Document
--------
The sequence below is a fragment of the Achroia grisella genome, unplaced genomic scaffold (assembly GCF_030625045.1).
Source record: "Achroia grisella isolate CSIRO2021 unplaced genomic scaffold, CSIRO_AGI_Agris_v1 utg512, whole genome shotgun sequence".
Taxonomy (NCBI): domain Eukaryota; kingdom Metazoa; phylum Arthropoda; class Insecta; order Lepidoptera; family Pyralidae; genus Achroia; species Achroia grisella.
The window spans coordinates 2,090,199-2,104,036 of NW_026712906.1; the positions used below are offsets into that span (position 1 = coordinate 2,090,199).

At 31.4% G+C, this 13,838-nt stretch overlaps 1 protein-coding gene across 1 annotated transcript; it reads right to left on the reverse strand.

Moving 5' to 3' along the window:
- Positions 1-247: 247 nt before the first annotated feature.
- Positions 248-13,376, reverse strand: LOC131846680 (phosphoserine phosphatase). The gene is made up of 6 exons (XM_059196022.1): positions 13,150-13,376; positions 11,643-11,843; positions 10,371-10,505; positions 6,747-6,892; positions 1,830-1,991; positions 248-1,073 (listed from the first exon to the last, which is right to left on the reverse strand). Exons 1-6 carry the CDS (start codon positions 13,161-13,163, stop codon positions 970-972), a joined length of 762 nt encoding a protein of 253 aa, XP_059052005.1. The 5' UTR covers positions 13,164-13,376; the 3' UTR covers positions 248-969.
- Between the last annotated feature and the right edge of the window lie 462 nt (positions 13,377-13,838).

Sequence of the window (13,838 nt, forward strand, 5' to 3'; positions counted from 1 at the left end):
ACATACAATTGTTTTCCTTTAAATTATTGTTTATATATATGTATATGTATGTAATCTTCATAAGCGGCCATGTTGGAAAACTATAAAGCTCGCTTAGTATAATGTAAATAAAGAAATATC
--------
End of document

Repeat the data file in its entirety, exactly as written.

The sequence below is a fragment of the Achroia grisella genome, unplaced genomic scaffold (assembly GCF_030625045.1).
Source record: "Achroia grisella isolate CSIRO2021 unplaced genomic scaffold, CSIRO_AGI_Agris_v1 utg512, whole genome shotgun sequence".
Taxonomy (NCBI): domain Eukaryota; kingdom Metazoa; phylum Arthropoda; class Insecta; order Lepidoptera; family Pyralidae; genus Achroia; species Achroia grisella.
The window spans coordinates 2,090,199-2,104,036 of NW_026712906.1; the positions used below are offsets into that span (position 1 = coordinate 2,090,199).

At 31.4% G+C, this 13,838-nt stretch overlaps 1 protein-coding gene across 1 annotated transcript; it reads right to left on the reverse strand.

Moving 5' to 3' along the window:
- Positions 1-247: 247 nt before the first annotated feature.
- Positions 248-13,376, reverse strand: LOC131846680 (phosphoserine phosphatase). The gene is made up of 6 exons (XM_059196022.1): positions 13,150-13,376; positions 11,643-11,843; positions 10,371-10,505; positions 6,747-6,892; positions 1,830-1,991; positions 248-1,073 (listed from the first exon to the last, which is right to left on the reverse strand). Exons 1-6 carry the CDS (start codon positions 13,161-13,163, stop codon positions 970-972), a joined length of 762 nt encoding a protein of 253 aa, XP_059052005.1. The 5' UTR covers positions 13,164-13,376; the 3' UTR covers positions 248-969.
- Between the last annotated feature and the right edge of the window lie 462 nt (positions 13,377-13,838).

Sequence of the window (13,838 nt, forward strand, 5' to 3'; positions counted from 1 at the left end):
ACATACAATTGTTTTCCTTTAAATTATTGTTTATATATATGTATATGTATGTAATCTTCATAAGCGGCCATGTTGGAAAACTATAAAGCTCGCTTAGTATAATGTAAATAAAGAAATATC